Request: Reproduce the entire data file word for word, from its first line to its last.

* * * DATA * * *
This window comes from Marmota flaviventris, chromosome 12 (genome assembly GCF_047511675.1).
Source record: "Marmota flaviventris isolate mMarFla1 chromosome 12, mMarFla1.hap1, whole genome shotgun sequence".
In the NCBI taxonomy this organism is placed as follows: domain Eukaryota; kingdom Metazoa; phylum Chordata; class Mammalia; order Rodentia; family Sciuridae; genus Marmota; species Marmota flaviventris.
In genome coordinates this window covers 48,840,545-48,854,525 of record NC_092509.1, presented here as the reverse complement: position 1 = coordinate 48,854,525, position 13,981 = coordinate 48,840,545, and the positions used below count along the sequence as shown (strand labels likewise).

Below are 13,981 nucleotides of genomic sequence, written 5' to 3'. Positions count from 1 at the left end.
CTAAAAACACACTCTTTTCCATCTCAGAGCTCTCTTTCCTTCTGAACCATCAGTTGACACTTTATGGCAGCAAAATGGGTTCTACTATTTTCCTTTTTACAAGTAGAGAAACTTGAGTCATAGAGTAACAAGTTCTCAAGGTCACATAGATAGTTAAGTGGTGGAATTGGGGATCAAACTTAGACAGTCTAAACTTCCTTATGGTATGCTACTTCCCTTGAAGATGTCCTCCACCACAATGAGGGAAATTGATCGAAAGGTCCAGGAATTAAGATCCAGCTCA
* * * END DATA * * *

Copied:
This window comes from Marmota flaviventris, chromosome 12 (genome assembly GCF_047511675.1).
Source record: "Marmota flaviventris isolate mMarFla1 chromosome 12, mMarFla1.hap1, whole genome shotgun sequence".
In the NCBI taxonomy this organism is placed as follows: domain Eukaryota; kingdom Metazoa; phylum Chordata; class Mammalia; order Rodentia; family Sciuridae; genus Marmota; species Marmota flaviventris.
In genome coordinates this window covers 48,840,545-48,854,525 of record NC_092509.1, presented here as the reverse complement: position 1 = coordinate 48,854,525, position 13,981 = coordinate 48,840,545, and the positions used below count along the sequence as shown (strand labels likewise).

Below are 13,981 nucleotides of genomic sequence, written 5' to 3'. Positions count from 1 at the left end.
CTAAAAACACACTCTTTTCCATCTCAGAGCTCTCTTTCCTTCTGAACCATCAGTTGACACTTTATGGCAGCAAAATGGGTTCTACTATTTTCCTTTTTACAAGTAGAGAAACTTGAGTCATAGAGTAACAAGTTCTCAAGGTCACATAGATAGTTAAGTGGTGGAATTGGGGATCAAACTTAGACAGTCTAAACTTCCTTATGGTATGCTACTTCCCTTGAAGATGTCCTCCACCACAATGAGGGAAATTGATCGAAAGGTCCAGGAATTAAGATCCAGCTCA